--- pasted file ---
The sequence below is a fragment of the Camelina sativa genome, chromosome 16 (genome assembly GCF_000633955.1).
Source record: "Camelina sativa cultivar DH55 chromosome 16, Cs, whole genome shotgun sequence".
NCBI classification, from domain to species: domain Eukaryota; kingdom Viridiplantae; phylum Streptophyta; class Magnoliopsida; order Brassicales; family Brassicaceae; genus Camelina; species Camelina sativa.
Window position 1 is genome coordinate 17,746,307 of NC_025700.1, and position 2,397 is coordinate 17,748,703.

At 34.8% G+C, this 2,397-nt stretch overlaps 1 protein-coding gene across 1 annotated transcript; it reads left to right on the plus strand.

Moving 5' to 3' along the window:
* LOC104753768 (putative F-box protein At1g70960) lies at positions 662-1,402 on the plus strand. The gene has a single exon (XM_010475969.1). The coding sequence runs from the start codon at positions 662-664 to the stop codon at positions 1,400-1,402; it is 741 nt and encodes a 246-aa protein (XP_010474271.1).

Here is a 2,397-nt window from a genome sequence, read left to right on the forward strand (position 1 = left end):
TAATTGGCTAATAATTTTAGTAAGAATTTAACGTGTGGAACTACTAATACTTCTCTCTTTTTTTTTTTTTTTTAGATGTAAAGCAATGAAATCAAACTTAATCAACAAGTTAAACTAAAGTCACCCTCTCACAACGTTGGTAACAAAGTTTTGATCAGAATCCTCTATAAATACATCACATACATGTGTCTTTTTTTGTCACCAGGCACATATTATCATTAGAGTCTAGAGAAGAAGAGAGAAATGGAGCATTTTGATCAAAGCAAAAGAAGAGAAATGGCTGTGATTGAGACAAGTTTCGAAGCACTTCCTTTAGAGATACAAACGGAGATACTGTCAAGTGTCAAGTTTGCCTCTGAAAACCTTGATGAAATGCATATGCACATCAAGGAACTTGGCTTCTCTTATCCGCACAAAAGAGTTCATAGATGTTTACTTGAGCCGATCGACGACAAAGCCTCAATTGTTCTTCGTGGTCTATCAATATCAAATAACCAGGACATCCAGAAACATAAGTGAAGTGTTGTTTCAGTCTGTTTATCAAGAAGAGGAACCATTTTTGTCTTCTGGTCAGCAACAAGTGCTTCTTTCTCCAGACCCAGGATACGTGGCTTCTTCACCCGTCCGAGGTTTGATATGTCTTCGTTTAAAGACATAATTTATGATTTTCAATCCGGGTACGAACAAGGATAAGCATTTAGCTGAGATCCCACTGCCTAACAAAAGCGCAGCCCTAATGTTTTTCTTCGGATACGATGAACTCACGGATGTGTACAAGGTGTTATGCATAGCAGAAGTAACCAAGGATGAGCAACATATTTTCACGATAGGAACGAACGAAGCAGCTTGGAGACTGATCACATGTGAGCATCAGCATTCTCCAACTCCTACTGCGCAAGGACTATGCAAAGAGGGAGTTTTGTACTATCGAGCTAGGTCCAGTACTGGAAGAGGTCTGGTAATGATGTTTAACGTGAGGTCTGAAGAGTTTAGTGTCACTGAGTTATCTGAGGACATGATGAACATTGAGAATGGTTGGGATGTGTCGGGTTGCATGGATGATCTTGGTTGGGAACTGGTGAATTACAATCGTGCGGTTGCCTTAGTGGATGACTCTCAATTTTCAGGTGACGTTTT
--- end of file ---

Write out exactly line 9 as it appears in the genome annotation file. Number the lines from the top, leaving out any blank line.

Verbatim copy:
TAATTGGCTAATAATTTTAGTAAGAATTTAACGTGTGGAACTACTAATACTTCTCTCTTTTTTTTTTTTTTTTAGATGTAAAGCAATGAAATCAAACTTAATCAACAAGTTAAACTAAAGTCACCCTCTCACAACGTTGGTAACAAAGTTTTGATCAGAATCCTCTATAAATACATCACATACATGTGTCTTTTTTTGTCACCAGGCACATATTATCATTAGAGTCTAGAGAAGAAGAGAGAAATGGAGCATTTTGATCAAAGCAAAAGAAGAGAAATGGCTGTGATTGAGACAAGTTTCGAAGCACTTCCTTTAGAGATACAAACGGAGATACTGTCAAGTGTCAAGTTTGCCTCTGAAAACCTTGATGAAATGCATATGCACATCAAGGAACTTGGCTTCTCTTATCCGCACAAAAGAGTTCATAGATGTTTACTTGAGCCGATCGACGACAAAGCCTCAATTGTTCTTCGTGGTCTATCAATATCAAATAACCAGGACATCCAGAAACATAAGTGAAGTGTTGTTTCAGTCTGTTTATCAAGAAGAGGAACCATTTTTGTCTTCTGGTCAGCAACAAGTGCTTCTTTCTCCAGACCCAGGATACGTGGCTTCTTCACCCGTCCGAGGTTTGATATGTCTTCGTTTAAAGACATAATTTATGATTTTCAATCCGGGTACGAACAAGGATAAGCATTTAGCTGAGATCCCACTGCCTAACAAAAGCGCAGCCCTAATGTTTTTCTTCGGATACGATGAACTCACGGATGTGTACAAGGTGTTATGCATAGCAGAAGTAACCAAGGATGAGCAACATATTTTCACGATAGGAACGAACGAAGCAGCTTGGAGACTGATCACATGTGAGCATCAGCATTCTCCAACTCCTACTGCGCAAGGACTATGCAAAGAGGGAGTTTTGTACTATCGAGCTAGGTCCAGTACTGGAAGAGGTCTGGTAATGATGTTTAACGTGAGGTCTGAAGAGTTTAGTGTCACTGAGTTATCTGAGGACATGATGAACATTGAGAATGGTTGGGATGTGTCGGGTTGCATGGATGATCTTGGTTGGGAACTGGTGAATTACAATCGTGCGGTTGCCTTAGTGGATGACTCTCAATTTTCAGGTGACGTTTT